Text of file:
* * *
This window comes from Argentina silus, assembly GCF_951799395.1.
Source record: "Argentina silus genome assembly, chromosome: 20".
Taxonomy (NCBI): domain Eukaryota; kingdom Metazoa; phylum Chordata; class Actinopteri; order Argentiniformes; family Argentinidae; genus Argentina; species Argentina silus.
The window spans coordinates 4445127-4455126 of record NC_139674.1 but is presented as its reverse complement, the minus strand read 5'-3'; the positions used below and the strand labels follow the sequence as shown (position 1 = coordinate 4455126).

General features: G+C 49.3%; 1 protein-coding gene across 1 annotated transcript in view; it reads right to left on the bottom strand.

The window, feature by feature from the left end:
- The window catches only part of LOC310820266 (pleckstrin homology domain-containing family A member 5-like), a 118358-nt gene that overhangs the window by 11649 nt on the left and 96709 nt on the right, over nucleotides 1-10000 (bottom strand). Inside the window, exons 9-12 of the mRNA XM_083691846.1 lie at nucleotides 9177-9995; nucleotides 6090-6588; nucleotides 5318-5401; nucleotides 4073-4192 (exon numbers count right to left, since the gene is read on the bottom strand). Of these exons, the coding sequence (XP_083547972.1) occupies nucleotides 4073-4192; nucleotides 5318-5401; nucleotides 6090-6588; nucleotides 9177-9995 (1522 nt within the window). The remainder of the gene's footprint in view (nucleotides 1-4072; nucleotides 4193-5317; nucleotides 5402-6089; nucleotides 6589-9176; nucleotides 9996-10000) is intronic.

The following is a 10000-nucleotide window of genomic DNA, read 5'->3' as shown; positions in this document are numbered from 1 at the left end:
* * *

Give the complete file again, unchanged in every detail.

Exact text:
This window comes from Argentina silus, assembly GCF_951799395.1.
Source record: "Argentina silus genome assembly, chromosome: 20".
Taxonomy (NCBI): domain Eukaryota; kingdom Metazoa; phylum Chordata; class Actinopteri; order Argentiniformes; family Argentinidae; genus Argentina; species Argentina silus.
The window spans coordinates 4445127-4455126 of record NC_139674.1 but is presented as its reverse complement, the minus strand read 5'-3'; the positions used below and the strand labels follow the sequence as shown (position 1 = coordinate 4455126).

General features: G+C 49.3%; 1 protein-coding gene across 1 annotated transcript in view; it reads right to left on the bottom strand.

The window, feature by feature from the left end:
- The window catches only part of LOC310820266 (pleckstrin homology domain-containing family A member 5-like), a 118358-nt gene that overhangs the window by 11649 nt on the left and 96709 nt on the right, over nucleotides 1-10000 (bottom strand). Inside the window, exons 9-12 of the mRNA XM_083691846.1 lie at nucleotides 9177-9995; nucleotides 6090-6588; nucleotides 5318-5401; nucleotides 4073-4192 (exon numbers count right to left, since the gene is read on the bottom strand). Of these exons, the coding sequence (XP_083547972.1) occupies nucleotides 4073-4192; nucleotides 5318-5401; nucleotides 6090-6588; nucleotides 9177-9995 (1522 nt within the window). The remainder of the gene's footprint in view (nucleotides 1-4072; nucleotides 4193-5317; nucleotides 5402-6089; nucleotides 6589-9176; nucleotides 9996-10000) is intronic.

The following is a 10000-nucleotide window of genomic DNA, read 5'->3' as shown; positions in this document are numbered from 1 at the left end: